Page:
An audience of more than 150 listened to keynote speaker Dr Robert Varnam, Head of General Practice Development at NHS England, talk about delivering more of the potential of primary care by working differently.

He was appearing at the first Surrey Heartlands Showcase Workshop: Time for Care in General Practice which was designed to look at the sustainable future of the NHS and primary care.

As part of the General Practice Development Programme,  NHS England wants GP practices to look at how they can work differently and also manage demand in order to make their practices more sustainable.

Dr Varnam listed ways to achieve this as 10 High Impact Actions aimed at helping to free up GP time to enable them to deliver more clinical care.

Dr Varnam explained that these actions are a ‘quick route’ into how practices can make improvements and make themselves more sustainable. They are all based on real-life successes and one of the aims of the initiative is to highlight and spread innovations so practices can learn from what has worked elsewhere.

What are the 10 High Impact Actions?

  1. Active signposting – Providing patients with a first point of contact that directs them to the most appropriate source of help. Web and app-based portals can also be used for this.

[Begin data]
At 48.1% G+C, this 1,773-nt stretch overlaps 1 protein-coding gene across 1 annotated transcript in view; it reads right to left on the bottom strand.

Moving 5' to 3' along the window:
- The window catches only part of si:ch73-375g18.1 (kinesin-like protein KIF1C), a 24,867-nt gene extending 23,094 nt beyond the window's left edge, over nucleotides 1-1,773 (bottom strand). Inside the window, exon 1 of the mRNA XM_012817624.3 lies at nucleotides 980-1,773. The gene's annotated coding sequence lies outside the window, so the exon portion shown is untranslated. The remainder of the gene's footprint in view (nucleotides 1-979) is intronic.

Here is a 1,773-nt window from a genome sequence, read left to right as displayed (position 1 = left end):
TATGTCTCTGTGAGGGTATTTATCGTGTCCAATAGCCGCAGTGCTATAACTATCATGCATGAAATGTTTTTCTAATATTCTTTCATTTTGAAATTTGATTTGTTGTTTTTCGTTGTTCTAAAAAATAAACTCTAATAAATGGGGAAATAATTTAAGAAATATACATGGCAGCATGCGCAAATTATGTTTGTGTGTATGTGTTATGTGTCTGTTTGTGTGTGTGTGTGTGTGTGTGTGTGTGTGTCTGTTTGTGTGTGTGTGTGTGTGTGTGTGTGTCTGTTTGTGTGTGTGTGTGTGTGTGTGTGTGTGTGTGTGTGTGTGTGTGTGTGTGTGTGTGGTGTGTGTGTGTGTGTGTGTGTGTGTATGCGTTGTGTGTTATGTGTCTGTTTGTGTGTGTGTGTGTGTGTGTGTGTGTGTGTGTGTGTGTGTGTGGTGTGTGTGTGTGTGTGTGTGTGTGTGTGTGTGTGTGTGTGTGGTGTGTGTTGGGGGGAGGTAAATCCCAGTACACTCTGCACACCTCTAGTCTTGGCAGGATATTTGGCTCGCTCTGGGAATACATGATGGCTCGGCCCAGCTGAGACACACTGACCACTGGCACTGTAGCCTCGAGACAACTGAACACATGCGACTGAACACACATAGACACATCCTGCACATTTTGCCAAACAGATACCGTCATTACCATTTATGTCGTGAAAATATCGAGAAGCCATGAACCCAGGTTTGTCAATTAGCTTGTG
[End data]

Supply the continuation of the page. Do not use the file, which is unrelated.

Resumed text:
2. New consultation types – Introducing phone and email consultations, for example, to help improve continuity and convenience for the patient, and reducing clinical contact time
  3. Reduce DNAs
  4. Develop the team – Broaden the workforce in order to reduce demand for GP time and connect the patient directly with the most appropriate professional.
  5. Productive work flows – Introduce new ways of working which enable staff to work smarter, not harder.
  6. Personal productivity – Support staff to develop their personal resilience and learn skills that enable them to work in the most efficient way possible.
  7. Partnership working – Create partnerships and collaborations with other practices and providers in the local health and social care system.
  8. Social prescribing – Use referral and signposting to non-medical services in the community that increase wellbeing and independence.
  9. Support self care – Take every opportunity to support people to play a greater role in their own health and care.
  10. Develop quality improvement expertise – Develop a specialist team of facilitators to support service redesign and continuous quality improvement.

After some break-out sessions, a presentation on ‘The Surrey Heartlands Perspective’  was delivered by Dr Claire Fuller, Senior Responsible Officer, Matthew Tait, Joint Accountable Officer the Surrey Heartlands CCGs  and David McNulty, Independent Chair of Surrey Heartlands and recently retired chief executive at Surrey County Council.

They examined what makes the Surrey Heartlands Partnership unique amongst other Partnerships, transforming local healthcare through the ‘Roadmap for Devolution’, citizen-led engagement and the work of the Clinical Academy.

Other speakers were Professor Simon de Lusignan of Surrey University and GP tutor Dr Hamish Whitaker on GP education and appraisal, GP research and SCALE (the Surrey Health and Social Care Analytics Linked Ecosystem).

Audience feedback is being compiled and will inform the design of similar events.  The presentations were all filmed and these plus a short summary film will be available on our website soon.